Equal rights for the ‘differently wired’!!


My book, Unravelled, was published on Amazon a couple of days ago and yesterday an article about my family was the lead story in Femail!  Exciting times.  The last couple of days have been a   flurry of emails and phone calls about numerous opportunities to appear on TV shows, magazine articles, radio interviews and the like.  VERY exciting times!

On top of this we gained many new members for the Autism One on One group from all over the UK which was equally as exciting.  The quest to offer a group where people on the spectrum, parents, carers or just people who want to gain a better understanding  of the condition, can come together on line and at meetings to share and gain support is starting to be realised in a bigger way.  Hopefully, eventually, we can start support groups all over the country run by volunteers in different areas.

I’m so proud of my beautiful children

From the volume of emails I received yesterday the need for support is extraordinary and totally lacking.  I understand the strain the NHS is under financially but surely support groups in every area wouldn’t be incredibly expensive and would be able to reach so many people and help them with only one evenings input per month?  Much more cost effective and potentially more useful than one on one clinic appointments for some.

Maybe if the word of the book spreads, more and more people will have the opportunity to know they’re not alone and hear of Autism One on One.  We’re small now but from tiny acorns, huge Oak trees really do grow!  Wouldn’t it be great if people knew they had somewhere to ask advice, offer strategies that have worked for them and generally have a place where acceptance is top of the list?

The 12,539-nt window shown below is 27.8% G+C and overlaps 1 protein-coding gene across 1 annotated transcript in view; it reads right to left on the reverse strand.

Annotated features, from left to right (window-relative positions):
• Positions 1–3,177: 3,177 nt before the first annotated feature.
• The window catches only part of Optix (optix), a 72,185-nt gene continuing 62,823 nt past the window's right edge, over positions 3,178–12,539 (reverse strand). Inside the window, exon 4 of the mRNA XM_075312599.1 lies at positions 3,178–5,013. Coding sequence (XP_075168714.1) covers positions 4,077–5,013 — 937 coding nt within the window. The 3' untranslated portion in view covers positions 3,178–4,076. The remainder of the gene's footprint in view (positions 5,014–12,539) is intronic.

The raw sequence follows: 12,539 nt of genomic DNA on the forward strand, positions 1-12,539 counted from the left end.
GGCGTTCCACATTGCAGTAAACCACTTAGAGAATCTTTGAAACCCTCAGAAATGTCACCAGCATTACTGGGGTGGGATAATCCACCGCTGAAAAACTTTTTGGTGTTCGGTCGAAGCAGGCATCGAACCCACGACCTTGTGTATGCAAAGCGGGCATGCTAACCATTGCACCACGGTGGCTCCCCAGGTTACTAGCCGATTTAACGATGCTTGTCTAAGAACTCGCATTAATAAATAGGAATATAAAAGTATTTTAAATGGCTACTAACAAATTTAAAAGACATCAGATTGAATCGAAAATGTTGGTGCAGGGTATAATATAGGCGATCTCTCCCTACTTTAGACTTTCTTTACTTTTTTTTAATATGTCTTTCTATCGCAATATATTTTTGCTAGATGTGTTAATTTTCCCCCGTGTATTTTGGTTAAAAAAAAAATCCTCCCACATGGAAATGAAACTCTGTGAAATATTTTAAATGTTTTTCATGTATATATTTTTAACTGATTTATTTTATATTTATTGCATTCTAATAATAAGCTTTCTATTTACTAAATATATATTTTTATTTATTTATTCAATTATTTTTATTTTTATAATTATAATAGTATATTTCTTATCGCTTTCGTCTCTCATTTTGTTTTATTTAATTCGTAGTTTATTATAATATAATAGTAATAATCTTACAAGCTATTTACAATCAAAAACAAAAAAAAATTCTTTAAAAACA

I have a dream, in the words of the amazing Martin Luther King and I will pursue it until the word autism is accepted as just being a brain that is differently (and sometimes more efficiently!) wired than us, so called, neurotypicals.  They have to live according to our rules at the moment which is immensely stressful for them, let’s work at it until they achieve the right to just be themselves and accepted for who they are, amazing and wonderful people who have an enormous amount to offer.

I’ve just read a piece on Facebook talking about ‘treatment’ for autism?  Most autistic people don’t feel they need ‘treatment’ just the right to be themselves and live the life they choose.  There is no cure and my children are emphatic that if there was they wouldn’t want it.  I wouldn’t change them either, I know it was tough when they were little (and it WAS tough) but with the right input they can thrive.  My children are testament to that and I have the proof.  As little ones they were very difficult and I have many videos of them as small children showing their behaviour, but look at them now!  I didn’t think they would ever be able to live independent lives but they’re mostly thriving and chasing their dreams

I’m so proud of my children, they are living proof of what a child with autism can go on to become, someone wonderful.  Long live the ‘differently wired’!

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